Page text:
By Cady Lang
January 3, 2019

Rudy Giuliani was slammed on Wednesday night after he sent a late-night, jumbled tweet about witches, in which he compared the Mueller investigation to witch hunts.

The former mayor of New York City, who is now acting as President Donald Trump’s attorney, complained about witches taking umbrage at those who have called Robert Mueller’s investigation into Trump-Russian collusion in the 2016 election, “a witch hunt.”

In the tweet, which contained a misspelling of Mueller’s last name, Giuliani claimed that CNN said that “witches favor Democrats” and that there was “no reason for the witches to be offended because Witch Hund derives from, for example, the Salem Witch Hunts were people were executed unjustly.”

While Giuliani tweeted his post on Wednesday night, there’s chance that it was referencing a CNN segment that aired over the holidays about witches who were upset over Donald Trump using the term in regards to the Mueller investigation.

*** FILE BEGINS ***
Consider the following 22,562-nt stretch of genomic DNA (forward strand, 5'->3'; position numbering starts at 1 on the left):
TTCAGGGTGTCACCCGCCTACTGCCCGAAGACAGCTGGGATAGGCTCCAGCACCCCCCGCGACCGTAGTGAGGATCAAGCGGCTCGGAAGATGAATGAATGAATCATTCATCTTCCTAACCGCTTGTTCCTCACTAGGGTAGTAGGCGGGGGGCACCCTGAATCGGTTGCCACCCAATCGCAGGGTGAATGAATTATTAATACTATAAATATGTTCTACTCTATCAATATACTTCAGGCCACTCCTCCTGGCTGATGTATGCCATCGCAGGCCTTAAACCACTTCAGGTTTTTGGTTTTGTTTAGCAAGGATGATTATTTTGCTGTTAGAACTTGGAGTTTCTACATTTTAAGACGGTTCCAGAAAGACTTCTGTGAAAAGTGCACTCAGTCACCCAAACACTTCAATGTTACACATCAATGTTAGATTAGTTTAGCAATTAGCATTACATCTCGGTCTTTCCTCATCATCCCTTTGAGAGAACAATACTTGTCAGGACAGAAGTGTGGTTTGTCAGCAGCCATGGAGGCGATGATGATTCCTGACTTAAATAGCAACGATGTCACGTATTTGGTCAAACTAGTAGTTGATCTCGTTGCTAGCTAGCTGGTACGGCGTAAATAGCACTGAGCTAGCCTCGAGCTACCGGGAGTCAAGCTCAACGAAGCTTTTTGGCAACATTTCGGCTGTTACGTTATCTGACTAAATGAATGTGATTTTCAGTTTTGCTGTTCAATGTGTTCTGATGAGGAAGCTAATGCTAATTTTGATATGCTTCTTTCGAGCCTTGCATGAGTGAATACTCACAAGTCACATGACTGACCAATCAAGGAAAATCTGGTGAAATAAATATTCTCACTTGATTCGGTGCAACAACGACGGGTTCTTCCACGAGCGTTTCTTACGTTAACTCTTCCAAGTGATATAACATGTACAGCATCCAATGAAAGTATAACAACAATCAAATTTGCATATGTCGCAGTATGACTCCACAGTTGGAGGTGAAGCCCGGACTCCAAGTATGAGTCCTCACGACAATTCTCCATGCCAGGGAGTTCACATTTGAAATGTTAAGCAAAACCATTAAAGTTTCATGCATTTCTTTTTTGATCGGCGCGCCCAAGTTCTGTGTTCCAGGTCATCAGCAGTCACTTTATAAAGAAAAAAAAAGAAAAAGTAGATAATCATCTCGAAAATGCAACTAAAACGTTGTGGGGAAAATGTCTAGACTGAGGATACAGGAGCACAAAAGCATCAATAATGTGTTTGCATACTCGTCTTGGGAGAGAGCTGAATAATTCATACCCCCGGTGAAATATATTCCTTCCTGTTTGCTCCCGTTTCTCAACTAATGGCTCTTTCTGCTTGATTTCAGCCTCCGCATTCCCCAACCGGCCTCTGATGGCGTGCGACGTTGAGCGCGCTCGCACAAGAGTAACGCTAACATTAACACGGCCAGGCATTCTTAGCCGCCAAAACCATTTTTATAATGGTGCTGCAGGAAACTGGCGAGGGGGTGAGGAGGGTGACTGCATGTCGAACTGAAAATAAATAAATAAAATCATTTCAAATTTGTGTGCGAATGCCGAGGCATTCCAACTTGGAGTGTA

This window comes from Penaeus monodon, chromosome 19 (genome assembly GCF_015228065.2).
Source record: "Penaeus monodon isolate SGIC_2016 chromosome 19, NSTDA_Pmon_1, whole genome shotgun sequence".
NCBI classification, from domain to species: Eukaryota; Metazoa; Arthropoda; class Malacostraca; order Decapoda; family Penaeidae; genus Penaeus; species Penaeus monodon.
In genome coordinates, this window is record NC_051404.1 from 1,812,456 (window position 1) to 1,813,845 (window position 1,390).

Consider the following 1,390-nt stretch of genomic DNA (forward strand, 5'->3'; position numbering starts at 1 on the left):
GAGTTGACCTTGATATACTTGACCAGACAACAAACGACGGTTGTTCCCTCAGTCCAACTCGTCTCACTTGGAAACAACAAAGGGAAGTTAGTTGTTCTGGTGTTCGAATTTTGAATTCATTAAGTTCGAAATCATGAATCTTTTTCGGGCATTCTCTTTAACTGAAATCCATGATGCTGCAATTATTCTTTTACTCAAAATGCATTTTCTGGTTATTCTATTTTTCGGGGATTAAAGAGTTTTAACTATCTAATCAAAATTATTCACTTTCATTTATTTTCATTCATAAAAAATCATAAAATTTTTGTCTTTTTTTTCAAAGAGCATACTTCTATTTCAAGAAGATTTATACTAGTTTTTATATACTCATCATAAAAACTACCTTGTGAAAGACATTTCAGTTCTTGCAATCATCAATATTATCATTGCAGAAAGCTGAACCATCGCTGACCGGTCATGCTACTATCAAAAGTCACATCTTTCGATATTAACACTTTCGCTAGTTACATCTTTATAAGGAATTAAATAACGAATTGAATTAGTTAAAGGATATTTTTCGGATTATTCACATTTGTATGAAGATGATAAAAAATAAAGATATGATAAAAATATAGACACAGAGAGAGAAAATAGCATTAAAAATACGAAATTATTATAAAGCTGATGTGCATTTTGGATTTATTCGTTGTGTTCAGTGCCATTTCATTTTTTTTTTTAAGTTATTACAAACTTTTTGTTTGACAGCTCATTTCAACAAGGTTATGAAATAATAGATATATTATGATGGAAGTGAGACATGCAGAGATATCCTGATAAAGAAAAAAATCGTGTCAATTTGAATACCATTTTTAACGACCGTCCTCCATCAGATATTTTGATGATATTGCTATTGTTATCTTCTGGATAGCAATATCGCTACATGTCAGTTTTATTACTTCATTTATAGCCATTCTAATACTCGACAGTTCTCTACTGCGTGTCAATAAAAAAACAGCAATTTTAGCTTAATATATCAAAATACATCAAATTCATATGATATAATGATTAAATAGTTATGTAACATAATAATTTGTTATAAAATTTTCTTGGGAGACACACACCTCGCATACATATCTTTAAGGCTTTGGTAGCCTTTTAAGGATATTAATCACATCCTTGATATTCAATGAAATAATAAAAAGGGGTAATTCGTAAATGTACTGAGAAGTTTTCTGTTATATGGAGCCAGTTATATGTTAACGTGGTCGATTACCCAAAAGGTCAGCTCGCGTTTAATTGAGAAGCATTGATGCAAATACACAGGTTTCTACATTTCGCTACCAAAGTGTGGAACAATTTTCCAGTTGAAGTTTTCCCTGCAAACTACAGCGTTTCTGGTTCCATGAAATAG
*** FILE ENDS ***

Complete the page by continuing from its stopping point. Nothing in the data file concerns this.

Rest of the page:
Giuliani’s tweet, however, isn’t the biggest issue bothering some witches. Dakota Bracciale, a witch based in Brooklyn, New York, who made headlines in Fall 2018 for holding a public ritual to hex Supreme Court Justice Brett Kavanaugh thinks that Giuliani’s tweet was fairly harmless, although somewhat ironic.

“In my opinion, he was never right to begin with,” Bracciale tells TIME. He and Trump are both people that clearly don’t need to be let near the Internet, but the tweet itself, I found to be mostly innocuous.”

But Bracciale does believe that Trump and Giuliani are using a “witch hunt” narrative to infer that they are victims.

“Does it offend me as a witch? No. Does it offend me as a decent human being? Yes,” he said. “Because what this is is basically just textbook gaslighting, this is the abuser, the aggressor dressing themselves up in the language that is used to refer to the victims of their aggression.”

Write to Cady Lang at cady.lang@timemagazine.com.

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